Specifically, the law reads:

Former German citizens who[,] between January 30, 1933 and May 8, 1945[,] were deprived of their citizenship on political, racial, or religious grounds, and their descendants, shall on application have their citizenship restored. They shall be deemed never to have been deprived of their citizenship if they have established their domicile in Germany after May 8, 1945 and have not expressed a contrary intention.[5]

The number of applicants from Israel declined from 3,505 in 2003 to 1,459 in 2010.[10]

The lists of Jews deprived of citizenship lists were compiled and indexed, and, after 1959, they were available for research at the Berlin Document Center.[6] There are also lists of Jews who fled Germany, first to France or Vienna, and then to Spain.[11]

Many applications for German citizenship by people who would not have been considered German nationals today, had the deprivation of citizenship not taken place, were rejected. Those rejected included those born before 1 April 1953 to a German mother (descent was only from the father), or to a parent born before that date to a German grandmother. Also those born after that date with a mother or grandmother who had lost her German citizenship on marrying a foreign national, whether before or after fleeing from Nazi Germany. While not providing an automatic right to citizenship, as available to others, two decrees of 30 August 2019 provide those applying for naturalisation under the above circumstances a somewhat privileged status, dropping many requirements for naturalisation otherwise required, leaving only "a basic level of the German language, and basic knowledge of the legal and social order and the living standards prevailing in Germany". Citizenship is not as of right, but subject to the discretion of the Bundesverwaltungsamt.[12][13]

See also[edit]

References[edit]

  1. ^ Katie Engelhart (1 May 2013). "Why a growing number of descendants of Holocaust victims are seeking EU citizenship". Macleans.ca.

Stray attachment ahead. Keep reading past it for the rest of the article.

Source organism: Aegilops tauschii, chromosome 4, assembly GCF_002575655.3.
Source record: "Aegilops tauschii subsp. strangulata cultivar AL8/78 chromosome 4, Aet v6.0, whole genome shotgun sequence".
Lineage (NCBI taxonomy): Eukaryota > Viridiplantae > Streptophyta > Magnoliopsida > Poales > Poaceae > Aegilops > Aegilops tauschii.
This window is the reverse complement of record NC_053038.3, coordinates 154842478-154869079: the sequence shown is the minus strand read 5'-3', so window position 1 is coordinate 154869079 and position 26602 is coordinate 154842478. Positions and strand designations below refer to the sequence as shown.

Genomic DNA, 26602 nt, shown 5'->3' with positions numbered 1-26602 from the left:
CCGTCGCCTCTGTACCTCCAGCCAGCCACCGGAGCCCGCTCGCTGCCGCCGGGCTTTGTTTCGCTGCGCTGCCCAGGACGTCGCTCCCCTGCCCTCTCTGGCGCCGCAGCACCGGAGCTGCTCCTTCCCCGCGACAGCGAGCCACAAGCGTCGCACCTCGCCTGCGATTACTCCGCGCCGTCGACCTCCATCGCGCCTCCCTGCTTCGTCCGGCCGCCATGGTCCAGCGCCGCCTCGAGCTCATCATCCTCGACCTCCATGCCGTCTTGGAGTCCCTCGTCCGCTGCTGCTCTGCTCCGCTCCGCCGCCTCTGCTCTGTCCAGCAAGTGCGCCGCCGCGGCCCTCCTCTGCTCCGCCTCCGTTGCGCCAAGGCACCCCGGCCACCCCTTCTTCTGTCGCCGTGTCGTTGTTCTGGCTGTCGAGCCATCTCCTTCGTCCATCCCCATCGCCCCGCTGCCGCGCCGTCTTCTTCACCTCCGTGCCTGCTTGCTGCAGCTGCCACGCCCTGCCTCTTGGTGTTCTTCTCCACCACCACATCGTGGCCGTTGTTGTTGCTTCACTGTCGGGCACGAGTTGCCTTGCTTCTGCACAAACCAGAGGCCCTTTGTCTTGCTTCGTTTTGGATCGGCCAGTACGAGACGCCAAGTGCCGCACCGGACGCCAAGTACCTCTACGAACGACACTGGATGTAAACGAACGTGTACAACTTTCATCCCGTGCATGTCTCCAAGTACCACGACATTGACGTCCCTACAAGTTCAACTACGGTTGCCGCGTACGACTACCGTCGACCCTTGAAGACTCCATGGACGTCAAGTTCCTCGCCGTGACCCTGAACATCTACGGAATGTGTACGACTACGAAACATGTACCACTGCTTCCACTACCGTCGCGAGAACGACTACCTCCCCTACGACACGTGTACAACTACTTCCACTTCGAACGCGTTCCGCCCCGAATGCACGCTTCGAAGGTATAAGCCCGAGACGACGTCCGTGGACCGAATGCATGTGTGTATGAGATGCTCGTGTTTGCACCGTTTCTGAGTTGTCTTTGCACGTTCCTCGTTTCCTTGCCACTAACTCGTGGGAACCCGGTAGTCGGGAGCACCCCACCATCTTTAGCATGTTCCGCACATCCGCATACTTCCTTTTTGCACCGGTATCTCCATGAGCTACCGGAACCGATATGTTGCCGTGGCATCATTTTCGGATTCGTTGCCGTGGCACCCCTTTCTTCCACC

2. ^ "GCR GERMAN CITIZENSHIP RESTORATION LTD". Companies House). Retrieved 30 August 2020.
  3. ^ "German EU Passports for Jewish Descendants". GCR: German Citizenship Restoration. Retrieved 31 August 2020. Incorporated 4 February 2019
  4. ^ Sara Leshem (June 2019). "Missing those "black and white" days" (PDF). AJR Journal. p. 4.
  5. ^ a b c "Restoration of German Citizenship". Federal Foreign Office - German Missions in the United States. Retrieved 31 August 2020.
  6. ^ a b "Germany, Index of Jews Whose German Nationality was Annulled by Nazi Regime, 1935-1944 - Search". Ancestry. Retrieved 30 August 2020. Records also available at NARA microfilm publication T355, 9 rolls. National Archives Collection of Foreign Records Seized, Record Group Number 242. National Archives, Washington D.C.
  7. ^ Kershaw, Ian (1999). Hitler 1889–1936: Hubris. New York: W. W. Norton & Company. ISBN 0-393-04671-0, pp. 550–571.
  8. ^ Schweikardt, Christoph (2004). "'You Gained Honor for Your Profession as a Brown Nurse': The Career of a Nationalist Socialist Nurse Mirrored by Her Letters Home". Nursing History Review. American Association for the History of Nursing. 12 (1): 130. doi:10.1891/1062-8061.12.1.121. PMID 14608850.
  9. ^ BGBl. 1949 Nr.1
  10. ^ a b Mary Beth Warner, Regaining Citizenship. Spiegel online International. October 28, 2011.
  11. ^ See Ancestry.com. Munich, Vienna and Barcelona Jewish Displaced Persons and Refugee Cards, 1943–1959 (JDC) [database on-line]. Provo, UT, USA: Ancestry.com Operations Inc, 2008. (subscription required)
  12. ^ "Much Ado About Nothing". GCR: German Citizenship Restoration. Retrieved 31 August 2020.
  13. ^ "Easier path to German citizenship for descendants of victims of Nazi persecution". Federal Ministry of the Interior, Building and Community (Germany). 30 August 2019.